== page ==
Aaron Hills, the Village Voice, New York, 2008

“Given the embrace of popular cinema, and only popular cinema, by most modern movie-goers and television watchers, the very existence of such films and videos as Andrej Zdravič’s Riverglass: A River Ballet in Four Seasons[…] is something of a miracle. I see these, and other related works, as instances of an ‘ecocinema,’ primarily because each offers audiences a depiction of the natural world within a cinematic experience that models patience and mindfulness - qualities of consciousness crucial for a deep appreciation of and an ongoing commitment to the natural environment.”

Scott MacDonald, "Ecocinema Theory and Practice", USA, 2013

Riverglass creates the conditions for an exploration of a different kind of relation to the nonhuman world, what wildlife ecologist and writer Aldo Leopold defined as a relationship founded on a land ethic that enlarges the boundaries of the community to include the land, in the broadest sense. This land ethic, says Leopold, “changes the role of Homo sapiens from conqueror of the land-community to plain member and citizen of it”. Riverglass does this subtly and indirectly: by slowing down time; by demanding that we notice the "insignificant" details of the river; by suggesting to us, through its self-reflexive elements, that there is no dichotomy between the river as "object" and the human as "subject"; by proposing that our experience of the river in the film is an expression of "being-in-nature.”
Paula Willoquet-Maricondi, "Framing the World", USA, 2010

"Andrej Zdravič’s film language is characterised by directness, by an instant response to the energy exuded by the environment, be it the centre of a metropolis or an emerging piece of new land in the middle of the Pacific. Zdravič’s camera reacts to the impulses of the living reality that he is at the same time observing and experiencing as both its witness and protagonist. What fills me with particular excitement in Zdravič’s films is a sense of singular exclusivity, of the mysterious calling of the camera-man: to be the sole witness – be it of the spectacle of nature or of the heart beating. Watching his films is thus reminiscent of a secret yet spontaneous ritual in which this chosen camera-man with a calling is showing us images that we may or can only see through his lens."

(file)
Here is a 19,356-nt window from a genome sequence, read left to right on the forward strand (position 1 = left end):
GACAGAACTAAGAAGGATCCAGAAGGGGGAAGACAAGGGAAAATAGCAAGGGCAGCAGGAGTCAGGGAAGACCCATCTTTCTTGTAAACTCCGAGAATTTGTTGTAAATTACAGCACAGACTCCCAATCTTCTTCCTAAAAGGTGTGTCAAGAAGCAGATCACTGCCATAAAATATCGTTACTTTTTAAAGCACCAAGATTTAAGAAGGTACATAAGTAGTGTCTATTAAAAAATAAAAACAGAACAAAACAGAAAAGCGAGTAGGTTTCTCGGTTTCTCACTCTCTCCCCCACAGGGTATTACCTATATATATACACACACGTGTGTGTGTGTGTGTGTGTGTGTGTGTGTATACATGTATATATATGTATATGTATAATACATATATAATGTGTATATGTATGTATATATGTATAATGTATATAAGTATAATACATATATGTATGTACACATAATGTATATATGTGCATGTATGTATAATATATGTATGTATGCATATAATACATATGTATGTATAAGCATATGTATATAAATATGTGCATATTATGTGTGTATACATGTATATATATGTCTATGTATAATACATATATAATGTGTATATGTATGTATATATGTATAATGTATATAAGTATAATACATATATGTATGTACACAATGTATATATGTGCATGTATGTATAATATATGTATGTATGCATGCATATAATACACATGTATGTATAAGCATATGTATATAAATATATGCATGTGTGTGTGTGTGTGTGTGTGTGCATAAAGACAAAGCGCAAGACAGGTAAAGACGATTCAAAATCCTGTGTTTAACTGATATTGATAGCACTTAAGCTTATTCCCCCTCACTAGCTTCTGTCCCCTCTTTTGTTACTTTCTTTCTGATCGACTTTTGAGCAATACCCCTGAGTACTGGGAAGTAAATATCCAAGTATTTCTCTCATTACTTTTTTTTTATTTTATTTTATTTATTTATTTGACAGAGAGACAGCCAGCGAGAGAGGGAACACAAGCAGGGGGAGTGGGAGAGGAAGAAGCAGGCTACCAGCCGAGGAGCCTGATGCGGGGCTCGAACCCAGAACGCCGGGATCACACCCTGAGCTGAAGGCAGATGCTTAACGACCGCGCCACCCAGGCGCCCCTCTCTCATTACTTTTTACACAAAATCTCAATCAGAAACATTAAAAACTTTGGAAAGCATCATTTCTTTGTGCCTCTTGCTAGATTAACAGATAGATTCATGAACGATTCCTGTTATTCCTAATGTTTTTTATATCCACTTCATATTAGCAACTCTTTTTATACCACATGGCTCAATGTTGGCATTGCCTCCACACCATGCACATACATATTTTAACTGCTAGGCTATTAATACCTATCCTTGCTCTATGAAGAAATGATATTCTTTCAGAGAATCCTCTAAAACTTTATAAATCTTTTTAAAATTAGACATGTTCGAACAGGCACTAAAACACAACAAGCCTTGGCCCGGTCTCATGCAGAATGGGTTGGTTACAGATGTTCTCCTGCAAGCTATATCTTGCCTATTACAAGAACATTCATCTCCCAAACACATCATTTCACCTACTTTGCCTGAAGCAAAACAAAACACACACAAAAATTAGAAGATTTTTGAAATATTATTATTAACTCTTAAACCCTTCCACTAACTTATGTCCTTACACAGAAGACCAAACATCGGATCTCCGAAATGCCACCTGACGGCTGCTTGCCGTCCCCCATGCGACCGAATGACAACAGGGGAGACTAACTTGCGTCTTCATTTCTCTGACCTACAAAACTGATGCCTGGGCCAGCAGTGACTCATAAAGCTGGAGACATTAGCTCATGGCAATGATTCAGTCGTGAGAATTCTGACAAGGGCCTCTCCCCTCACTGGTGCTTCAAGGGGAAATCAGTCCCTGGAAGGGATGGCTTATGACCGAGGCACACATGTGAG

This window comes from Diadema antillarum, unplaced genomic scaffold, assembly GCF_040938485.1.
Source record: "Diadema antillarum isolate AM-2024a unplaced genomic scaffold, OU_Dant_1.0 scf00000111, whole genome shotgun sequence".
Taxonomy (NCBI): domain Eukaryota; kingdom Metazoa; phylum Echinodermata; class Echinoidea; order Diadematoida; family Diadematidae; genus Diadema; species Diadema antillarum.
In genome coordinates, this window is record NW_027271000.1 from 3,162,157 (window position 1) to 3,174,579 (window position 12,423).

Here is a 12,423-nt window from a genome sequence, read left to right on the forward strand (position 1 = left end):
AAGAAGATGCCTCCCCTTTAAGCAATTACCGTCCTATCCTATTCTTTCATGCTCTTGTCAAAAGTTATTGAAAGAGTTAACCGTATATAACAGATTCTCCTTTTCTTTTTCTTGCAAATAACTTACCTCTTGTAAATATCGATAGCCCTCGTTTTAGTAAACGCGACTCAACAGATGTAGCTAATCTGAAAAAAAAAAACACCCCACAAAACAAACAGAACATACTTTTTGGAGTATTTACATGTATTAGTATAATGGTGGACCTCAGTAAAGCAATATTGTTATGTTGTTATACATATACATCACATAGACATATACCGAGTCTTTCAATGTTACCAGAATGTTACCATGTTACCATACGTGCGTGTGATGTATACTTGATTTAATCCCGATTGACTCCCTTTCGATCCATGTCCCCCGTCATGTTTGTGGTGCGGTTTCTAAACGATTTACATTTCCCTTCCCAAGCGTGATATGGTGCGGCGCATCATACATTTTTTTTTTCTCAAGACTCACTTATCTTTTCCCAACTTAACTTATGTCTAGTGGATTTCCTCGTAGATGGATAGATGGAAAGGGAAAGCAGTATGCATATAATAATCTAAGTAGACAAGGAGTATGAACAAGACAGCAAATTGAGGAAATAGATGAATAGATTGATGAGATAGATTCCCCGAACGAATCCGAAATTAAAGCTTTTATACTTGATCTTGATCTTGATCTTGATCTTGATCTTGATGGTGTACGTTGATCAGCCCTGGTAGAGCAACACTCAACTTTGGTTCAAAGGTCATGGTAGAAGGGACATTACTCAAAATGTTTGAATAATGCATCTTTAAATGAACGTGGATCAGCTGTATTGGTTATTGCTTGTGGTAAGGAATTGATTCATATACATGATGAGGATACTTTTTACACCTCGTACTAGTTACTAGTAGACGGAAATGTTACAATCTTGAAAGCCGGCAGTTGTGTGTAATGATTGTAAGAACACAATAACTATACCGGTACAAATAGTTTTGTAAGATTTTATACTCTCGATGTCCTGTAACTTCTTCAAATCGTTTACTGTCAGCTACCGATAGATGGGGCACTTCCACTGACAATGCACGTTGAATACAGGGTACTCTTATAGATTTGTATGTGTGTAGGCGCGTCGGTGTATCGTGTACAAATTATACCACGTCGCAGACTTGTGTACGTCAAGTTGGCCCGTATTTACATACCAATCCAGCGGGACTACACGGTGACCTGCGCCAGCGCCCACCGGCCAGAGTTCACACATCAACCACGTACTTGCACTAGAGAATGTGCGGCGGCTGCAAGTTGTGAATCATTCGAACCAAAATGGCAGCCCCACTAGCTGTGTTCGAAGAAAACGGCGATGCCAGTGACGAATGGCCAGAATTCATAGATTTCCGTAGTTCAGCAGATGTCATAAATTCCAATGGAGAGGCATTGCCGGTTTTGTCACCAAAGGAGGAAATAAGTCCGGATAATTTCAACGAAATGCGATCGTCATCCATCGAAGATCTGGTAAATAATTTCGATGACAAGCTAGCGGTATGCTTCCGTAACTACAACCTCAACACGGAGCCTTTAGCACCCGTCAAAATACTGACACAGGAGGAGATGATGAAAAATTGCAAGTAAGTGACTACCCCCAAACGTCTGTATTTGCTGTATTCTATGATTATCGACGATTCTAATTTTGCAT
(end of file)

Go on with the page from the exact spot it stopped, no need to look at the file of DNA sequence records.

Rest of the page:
Vlado Škafar, Finance, Ljubljana, 2001

”(Zdravič) emerges as a talent of major proportions. […] (His) brief non-narrative works have been compared to the films of Stan Brakhage, but there's a matter-of-fact quality to them not at all like that experimental master's sense of grand romantic agony. There's a simple unpretentiousness here - a rarity in avant-garde- winning in its obviousness. […] With incredibly supple S-8mm sound equipment, Zdravič has found in the everyday world images of ravishing beauty that Kubrick, for all his Zeiss lenses and steadicams, can't match.”
David Ehrenstein, Los Angeles Herald Examiner, 1980

“Andrej Zdravič is someone who has been working for some 25 years or so in the medium of film and video and although he 'only' does, if you like, nature phenomena dramas, it's very much about humanity and about a human drama and there is a strong metaphorical dimension. There is this universality of his language and a professionalism which is very impressive...” 
Henry Meyric Hughes, British free-lance curator and writer, on TV Slovenia, 1999

"Lyric experimental film making at its most lovely and simple is demonstarted in the works of Andrej Zdravič... (His films) are exquisite and impeccably photographed. Although they are non-narrative in a traditional sense, they visually unfurl the story of nature and of humankind. The films are unsurpassed in their visual beauty. Zdravič […] employs his probing eyes to capture the wonders of the universe." 
Linda Gross, Los Angeles Times, 1981

“Zdravič, in Microsurgical Transplantation, has raised the quality and art of medical films to new heights. He has achieved in these tapes a unique blend of clinical clarity, directness, and humanity hereto unknown to the art of medical filmmaking.” 
Open University Educational Enterprises, U.K., 1983